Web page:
Hospitality need not wear a human face
but welcomes both the stranger and the friend,
offers a meal, secures for them a place
to rest from travel, and perhaps to mend.
It is the door that opens, it is the hand
that lightens the load or offers the cooling glass
the sharing of the meal, an offer to stand
to let another sit or let them pass.
It does not judge by wealth but by the grace
with which the gift is given—and received.
Not sacrifice, but sharing; not complaisant
but aware and willing to be pleased.
Hospitality is a kind host and a pleasing guest
and in these open arms we all may rest.

Meditation on Piety

Piety is not the dip of the head in prayer,
reciting of holy words, or gifts of wealth.
It is not the burden of knick knacks on the shelf
that holds your shrine, or the sweetening of air
from costly incense. No, it is the breath
taken in silence, the aching gasp of pain
that shakes you, the shivering fall of rain
reminding you no mortal can cure death.
Piety is the mindful, straining heart
that rarely forgets the bounty it is given,
that never regrets the times that it’s been riven
to open it to the Powers’ glorious arts.

Piety breaks the heart that loves it most
Again and again, till it mends, a ready host.

Etan Banfili

Etan whose voice makes music out of words

whose son shamed stingy Bres to leave the throne

whose husband hurled the heavy champion’s stone

whose thoughts flow from her tongue like herds

of bounty. You know the graceful weave of lines,

the meter’s call, alliteration’s singing

beat, the punning words  whose double meaning

dips and dances through the patterned rhymes.

With words you unfold the worlds but to your will—

The battle won, the people wise and well,

the family whole, you weave your dictive spell

Your worlds are truth, though formed out of your skill.


No warrior stands against a poet’s tongue

their battle lost ere they have yet begun.

The Light of His Face

The light of his face is greater than my eyes
can bear; the lightning in his hair so crackling bright
I cannot move in the prison of his sight.
Though his spear is at my throat, I can’t disguise
the emptiness that wallows in my heart.
At his touch, my chest swings open like a door–
my heart in his hand, a stone that beats no more,
a lifeless jewel, an insult to his art.
He moves to crush it, then cradles it in his hand,
breathes into it light-sparked breath; it starts to beat
a dancing rhythm. He returns it to its seat.
Enclosed, it flutters, but answers his command.

Alive, the cage of ivory holds it fast,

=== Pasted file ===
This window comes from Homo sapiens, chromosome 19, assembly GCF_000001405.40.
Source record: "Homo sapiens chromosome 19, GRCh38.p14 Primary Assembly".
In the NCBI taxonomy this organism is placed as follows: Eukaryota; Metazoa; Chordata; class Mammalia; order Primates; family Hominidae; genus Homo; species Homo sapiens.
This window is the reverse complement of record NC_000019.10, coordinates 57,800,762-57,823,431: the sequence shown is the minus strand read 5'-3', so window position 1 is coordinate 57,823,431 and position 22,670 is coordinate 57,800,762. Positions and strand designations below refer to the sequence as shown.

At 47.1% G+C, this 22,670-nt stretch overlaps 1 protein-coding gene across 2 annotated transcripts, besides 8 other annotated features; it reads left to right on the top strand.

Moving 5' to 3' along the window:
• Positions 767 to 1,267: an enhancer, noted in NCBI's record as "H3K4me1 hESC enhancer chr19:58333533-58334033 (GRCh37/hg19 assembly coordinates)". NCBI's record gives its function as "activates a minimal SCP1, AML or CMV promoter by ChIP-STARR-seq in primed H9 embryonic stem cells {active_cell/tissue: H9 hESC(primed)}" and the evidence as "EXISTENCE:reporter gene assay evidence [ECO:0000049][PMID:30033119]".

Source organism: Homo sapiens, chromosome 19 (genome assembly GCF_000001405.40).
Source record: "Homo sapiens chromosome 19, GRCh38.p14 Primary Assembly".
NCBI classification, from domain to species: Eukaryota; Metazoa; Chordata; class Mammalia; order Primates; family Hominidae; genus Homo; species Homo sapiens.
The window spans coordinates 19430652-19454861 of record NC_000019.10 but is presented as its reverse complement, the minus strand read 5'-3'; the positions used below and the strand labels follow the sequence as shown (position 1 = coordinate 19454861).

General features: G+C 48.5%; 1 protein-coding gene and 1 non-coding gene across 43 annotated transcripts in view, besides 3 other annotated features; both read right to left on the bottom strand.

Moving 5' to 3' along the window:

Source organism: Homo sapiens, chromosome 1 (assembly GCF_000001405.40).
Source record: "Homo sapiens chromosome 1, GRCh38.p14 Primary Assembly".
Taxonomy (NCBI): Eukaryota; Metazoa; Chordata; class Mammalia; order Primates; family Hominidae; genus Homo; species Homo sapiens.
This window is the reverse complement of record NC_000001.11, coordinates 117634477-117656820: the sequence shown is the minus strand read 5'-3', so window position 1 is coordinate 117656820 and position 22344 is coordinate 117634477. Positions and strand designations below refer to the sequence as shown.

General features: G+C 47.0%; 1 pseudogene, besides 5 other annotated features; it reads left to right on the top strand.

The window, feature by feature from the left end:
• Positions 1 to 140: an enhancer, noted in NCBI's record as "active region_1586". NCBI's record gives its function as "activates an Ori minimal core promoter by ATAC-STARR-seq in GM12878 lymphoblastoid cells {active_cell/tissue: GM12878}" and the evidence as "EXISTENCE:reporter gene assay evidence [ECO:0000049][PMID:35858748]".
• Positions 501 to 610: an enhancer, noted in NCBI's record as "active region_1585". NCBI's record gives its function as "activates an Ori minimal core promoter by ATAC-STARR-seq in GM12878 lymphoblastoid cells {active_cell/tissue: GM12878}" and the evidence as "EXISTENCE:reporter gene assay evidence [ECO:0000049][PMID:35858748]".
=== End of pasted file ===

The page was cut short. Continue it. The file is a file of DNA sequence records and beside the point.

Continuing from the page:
But dancing in me it sets me free at last.

Doing the Work

It is putting one foot before the other that crosses
the sea. One step, one stroke of the oar, one wave
breaking over your head. It is the loss
of every precious thing you tried to save
but couldn’t hold. It is the opening out
of every hidden flow into the gaze
of those you’d love to love you. It’s the shout
that breaks from you when lightning blazes
from feet to skull and shatters the fragile eggshell
of the life you thought you wanted. It is the day
you wake up knowing the well is dry, the knell
of a dream ending. This is the only way.

The journey unfolds one step, one breath at a time
And though I drown, I won’t forsake what’s mine.

Let Me Forget Your Name

Let me forget your name, O Dancer of Storms,
and know you instead as the breeze caressing my skin,
in the wind that waves the tree, in the deafening din
of the gale that runs before you. My heart warns
that names are dangerous, limiting things. No grace
can come of trying to bound you, trying to bind
a tempest into a story in my mind,
to a people, or to a time, or to a place.
Who can grasp the storm, who bind the wind?
I am not such a fool to hold you still.
I’ll fly with the wind – buffet me as you will –
Throw wide the windows and let the storm come in!
Let me forget your name and ride the blast—
Teach me to forget my own and be free at last.

To Dance with Lugh

To dance with Lugh, you dance the coming storm:
The shivering wind, the rain that steals your breath,
Blinded by light, you allemande with death
In joy, whirling your way to be reborn.
His spear strikes home. An ecstasy of pain
Places fire in your heart that spreads to every limb,
Your tongue unhinged to sing the lightning’s hymn
Elided by memory, but scribed in you like your name.
He changes that, too, as he lifts your broken heart
From the cage of your chest to crack it on the stones,
Breathes on it instead, and when it begins to beat alone
Returns it to you. He is the master of every art.

This storm can hold your heart in its tender hand
Or call the dance at the limit of your command.